Our Top Autumn Exhibitions
Autumn brings with it a feast of brilliant exhibitions in London and around the UK. Here are our top choices, some opening soon and some on for just a short while longer...
'Immortal III (red, green and pink)', Daniel Crews-Chubb, 2022. Oil, oil bar, acrylic, ink, charcoal, spray paint, sand, coarse pumice gel & collaged fabrics on canvas © Daniel Crews-Chubb, courtesy Timothy Taylor, London / New York
Ashmolean Now: Flora Yukhnovich x Daniel Crews-Chubb, Ashmolean Museum, Oxford until 14 January 2024
The Ashmolean has launched a new exhibition series of contemporary art: Ashmolean NOW. Contemporary artists are invited to create new work inspired by the Ashmolean’s historical collections. The first exhibition is dedicated to contemporary painting. It juxtaposes the work of two London-based painters, Flora Yukhnovich and Daniel Crews-Chubb.
As part of our Autumn Term lecture series, come along to our Shoreditch studios and hear Daniel Crews-Chubb in-conversation with Dr Lina Fritsch on Wednesday 11 October, 7pm. The lecture is free but places are allocated on a first-come, first-served basis.
Rubens & Women, Dulwich Picture Gallery, open until 28 January 2024
Rubens & Women, introduces visitors to a more nuanced view of the artists' representation of women, challenging the popular assumption that Rubens painted only one type of woman. It is said that he painted more portraits of his wives and children than almost any other. The exhibition reveals the varied and important place occupied by women, both real and imagined, in his world.
Claudette Johnson, Figure in blue, 2018, Pastels and gouache on paper, 163 x 133 cm. Arts Council Collection, Southbank Centre, London © Claudette Johnson. Image courtesy the artist and Hollybush Gardens, London. Photo: Andy Keate.
Claudette Johnson: Presence, The Courtauld Gallery from 29 September - 14 January 2024
See the impressive large scale drawings and paintings by Claudette Johnson, a founding member of the Black British Arts Movement and one of the most significant figurative artists of her generation. Working in a variety of media, ranging from monochrome works in dark pastel to vast sheets brightly coloured in vibrant gouache and watercolour, combined with dramatic use of pose, gaze, and scale, Johnson’s distinctive drawings of friends, relatives, and often herself seek, as the artist puts it, “to tell a different story about our presence in this country”.
Frank Walter, Modern Tropical Flowers (undated) Oil on wood
Frank Walter: Artist, Gardener, Radical, Garden Museum from 4 October - 25 February 2024
One of the most significant Caribbean visual artists of the twentieth and twenty-first centuries, Frank Walter created over 5,000 paintings, 1,000 drawings, 600 sculptures, 2,000 photographs, 468 hours of recordings, and a 50,000-page archive. Artist, Gardener, Radical will delve into Walter’s prolific body of work exploring environmentalism, Caribbean and Black identity, social justice and the complexity of nature.
Nicole Eisenman, Sloppy Bar Room Kiss, 2011, Oil on canvas, 99.1 × 121.9 cm, Collection of Cathy and Jonathan Miller. Image Courtesy of the artist and Vielmetter Los Angeles, Photo credit: Robert Wedemeyer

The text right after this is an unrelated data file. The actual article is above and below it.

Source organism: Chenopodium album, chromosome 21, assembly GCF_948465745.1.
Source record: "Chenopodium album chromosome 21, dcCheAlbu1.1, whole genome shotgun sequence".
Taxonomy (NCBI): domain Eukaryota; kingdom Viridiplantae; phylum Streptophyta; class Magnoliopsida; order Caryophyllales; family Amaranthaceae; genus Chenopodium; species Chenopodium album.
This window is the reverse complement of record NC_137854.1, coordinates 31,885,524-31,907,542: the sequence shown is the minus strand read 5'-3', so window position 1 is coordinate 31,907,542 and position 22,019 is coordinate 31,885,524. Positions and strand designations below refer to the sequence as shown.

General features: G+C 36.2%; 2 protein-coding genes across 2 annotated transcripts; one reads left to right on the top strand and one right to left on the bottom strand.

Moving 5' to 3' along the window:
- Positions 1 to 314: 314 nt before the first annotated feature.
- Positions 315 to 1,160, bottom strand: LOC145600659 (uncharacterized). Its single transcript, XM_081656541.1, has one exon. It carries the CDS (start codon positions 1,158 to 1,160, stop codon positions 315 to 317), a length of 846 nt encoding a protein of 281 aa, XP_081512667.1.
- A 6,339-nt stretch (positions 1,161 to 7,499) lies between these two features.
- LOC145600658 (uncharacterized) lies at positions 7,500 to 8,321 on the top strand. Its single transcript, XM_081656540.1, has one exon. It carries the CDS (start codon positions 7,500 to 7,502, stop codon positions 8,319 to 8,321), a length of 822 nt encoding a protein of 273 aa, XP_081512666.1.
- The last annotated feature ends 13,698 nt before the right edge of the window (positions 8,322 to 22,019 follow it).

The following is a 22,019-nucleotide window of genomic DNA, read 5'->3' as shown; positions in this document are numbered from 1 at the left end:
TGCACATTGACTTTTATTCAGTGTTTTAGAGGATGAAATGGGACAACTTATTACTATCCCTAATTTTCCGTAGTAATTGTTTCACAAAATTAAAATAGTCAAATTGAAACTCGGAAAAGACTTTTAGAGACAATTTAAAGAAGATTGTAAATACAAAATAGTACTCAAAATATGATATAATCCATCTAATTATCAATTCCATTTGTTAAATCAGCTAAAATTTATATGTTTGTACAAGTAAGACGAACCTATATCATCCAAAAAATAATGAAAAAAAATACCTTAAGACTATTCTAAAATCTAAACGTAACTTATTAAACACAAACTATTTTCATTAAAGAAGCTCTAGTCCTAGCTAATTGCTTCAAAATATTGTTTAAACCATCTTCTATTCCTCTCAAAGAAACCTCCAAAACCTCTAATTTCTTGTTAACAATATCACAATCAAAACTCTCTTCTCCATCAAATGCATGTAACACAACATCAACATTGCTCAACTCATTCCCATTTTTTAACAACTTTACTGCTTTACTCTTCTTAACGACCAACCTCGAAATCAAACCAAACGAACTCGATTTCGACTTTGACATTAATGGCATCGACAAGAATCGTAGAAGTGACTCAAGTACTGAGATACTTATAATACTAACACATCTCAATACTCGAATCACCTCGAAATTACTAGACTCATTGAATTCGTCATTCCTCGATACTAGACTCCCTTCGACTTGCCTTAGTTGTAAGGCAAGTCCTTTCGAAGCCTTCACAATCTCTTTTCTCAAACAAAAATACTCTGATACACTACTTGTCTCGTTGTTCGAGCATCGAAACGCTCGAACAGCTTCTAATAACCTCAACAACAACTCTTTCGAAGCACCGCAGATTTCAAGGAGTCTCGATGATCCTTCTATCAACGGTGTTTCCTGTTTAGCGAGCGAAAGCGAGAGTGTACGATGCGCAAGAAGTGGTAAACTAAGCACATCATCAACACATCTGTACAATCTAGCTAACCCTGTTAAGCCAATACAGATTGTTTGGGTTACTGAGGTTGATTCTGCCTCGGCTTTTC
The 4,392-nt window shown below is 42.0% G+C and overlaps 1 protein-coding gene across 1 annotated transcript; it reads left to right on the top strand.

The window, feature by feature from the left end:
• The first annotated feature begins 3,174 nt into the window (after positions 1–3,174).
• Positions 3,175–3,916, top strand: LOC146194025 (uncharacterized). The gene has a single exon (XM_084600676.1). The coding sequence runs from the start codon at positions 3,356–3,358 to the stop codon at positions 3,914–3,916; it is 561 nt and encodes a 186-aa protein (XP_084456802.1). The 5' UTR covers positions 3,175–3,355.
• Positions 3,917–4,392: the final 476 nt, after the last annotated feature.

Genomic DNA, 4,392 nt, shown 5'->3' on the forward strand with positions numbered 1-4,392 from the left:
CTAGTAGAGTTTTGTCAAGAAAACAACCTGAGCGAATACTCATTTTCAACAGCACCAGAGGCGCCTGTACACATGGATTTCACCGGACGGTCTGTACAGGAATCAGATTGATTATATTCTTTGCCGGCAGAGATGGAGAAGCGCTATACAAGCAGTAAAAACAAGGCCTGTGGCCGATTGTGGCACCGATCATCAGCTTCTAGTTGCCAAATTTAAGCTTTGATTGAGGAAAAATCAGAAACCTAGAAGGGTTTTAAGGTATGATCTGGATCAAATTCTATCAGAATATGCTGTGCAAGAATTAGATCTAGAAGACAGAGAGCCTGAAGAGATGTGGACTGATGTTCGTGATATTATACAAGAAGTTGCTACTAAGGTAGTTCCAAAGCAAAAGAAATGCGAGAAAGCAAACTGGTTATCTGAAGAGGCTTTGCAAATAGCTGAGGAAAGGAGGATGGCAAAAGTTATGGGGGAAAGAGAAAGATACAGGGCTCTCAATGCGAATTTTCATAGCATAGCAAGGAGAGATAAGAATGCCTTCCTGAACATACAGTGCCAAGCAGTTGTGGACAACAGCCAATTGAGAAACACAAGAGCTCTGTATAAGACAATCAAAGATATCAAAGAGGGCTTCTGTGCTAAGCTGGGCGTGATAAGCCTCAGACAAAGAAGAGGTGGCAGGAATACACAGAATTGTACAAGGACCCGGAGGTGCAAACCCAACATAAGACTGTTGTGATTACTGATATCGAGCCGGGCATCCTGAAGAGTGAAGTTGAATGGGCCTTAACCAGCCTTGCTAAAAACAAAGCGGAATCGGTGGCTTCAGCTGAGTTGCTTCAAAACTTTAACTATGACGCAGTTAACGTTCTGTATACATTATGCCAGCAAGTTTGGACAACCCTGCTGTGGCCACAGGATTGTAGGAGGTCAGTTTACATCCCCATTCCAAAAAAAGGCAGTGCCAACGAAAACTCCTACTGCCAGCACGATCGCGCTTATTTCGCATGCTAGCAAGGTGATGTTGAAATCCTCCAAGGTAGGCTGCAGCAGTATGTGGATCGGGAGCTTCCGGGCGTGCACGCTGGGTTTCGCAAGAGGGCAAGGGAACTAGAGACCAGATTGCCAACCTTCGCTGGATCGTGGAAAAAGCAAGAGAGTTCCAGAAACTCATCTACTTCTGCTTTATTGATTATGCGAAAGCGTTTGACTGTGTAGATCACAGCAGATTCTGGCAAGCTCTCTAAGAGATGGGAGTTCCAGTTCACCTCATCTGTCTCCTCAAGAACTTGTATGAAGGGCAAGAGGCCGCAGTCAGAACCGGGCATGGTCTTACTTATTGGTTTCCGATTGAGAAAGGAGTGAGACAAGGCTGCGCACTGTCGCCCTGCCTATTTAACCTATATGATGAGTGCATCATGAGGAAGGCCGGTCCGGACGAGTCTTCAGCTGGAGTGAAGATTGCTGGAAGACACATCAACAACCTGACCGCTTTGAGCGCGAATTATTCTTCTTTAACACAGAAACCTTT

Nicole Eisenman: What Happened, Whitechapel Gallery from 11 October - 14 January
This exhibition will bring together paintings, sculptures, monoprints, animation and drawings, many of which have not previously been shown in the UK. Eisenman explores some of the most prescient socio-political issues of the day. These encompass gender, identity and sexual politics, recent civic and governmental turmoil in the United States, protest and activism, and the impact of technology on personal relationships and romantic lives.
Gwen John, Autoportrait à la Lettre, (Self-Portrait with a letter)
Gwen John: Art and Life in London and Paris at Pallant House until 8 October and Holburne Museum, Bath from 21 October.
See the work of progressive and trailblazing artist Gwen John in this exhibition of portraits, self portraits and interiors. She chose to make her life and work within the heady art worlds of London and Paris amid a rich cultural circle or artists and writers. This exhibition re-examines the significance of John’s work alongside her fellow international modernists.
Hurvin Anderson, Is It Ok To Be Black?, 2015. A 70th Anniversary Commission for the Arts Council Collection with New Art Exchange, Nottingham and Thomas Dane Gallery, Arts Council Collection, Southbank Centre, London. © Hurvin Anderson. Courtesy the artist and Thomas Dane Gallery. Photo: Richard Ivey.
Hurvin Anderson: Salon Paintings, The Hepworth Wakefield until 5 November
Hurvin Anderson (b. 1965) first painted a Birmingham-based barbershop in 2006. Over the last 15 years, Anderson has repeatedly reworked the same barbershop in a multitude of ways to explore key painting styles, shifting from figuration to abstraction, and experimenting with the classic genres of still life, landscape and portraiture. The Salon Paintings exhibition focuses on the Barbershop series as a lens through which to understand Anderson’s wider practice and key concerns of memory, identity and nationhood.
Chantal Joffe, Self-portrait combing Esme’s hair, 2009 © Chantal Joffe / Victoria Miro
Real Families: Stories of Change, The Fitzwilliam Museum, Cambridge from 6 October until 7 January 2024
Bringing together more than 120 artworks spanning painting, photography, sculpture and film, Real Families: Stories of Change asks us to consider what makes a family today, and the impact our families have on us, through the eyes of contemporary artists. A spotlight on artist Chantal Joffe brings together ten of her paintings made over the past two decades, capturing the joys, tensions and complexities of her family experience and inviting us to explore the intricacies of modern family relationships.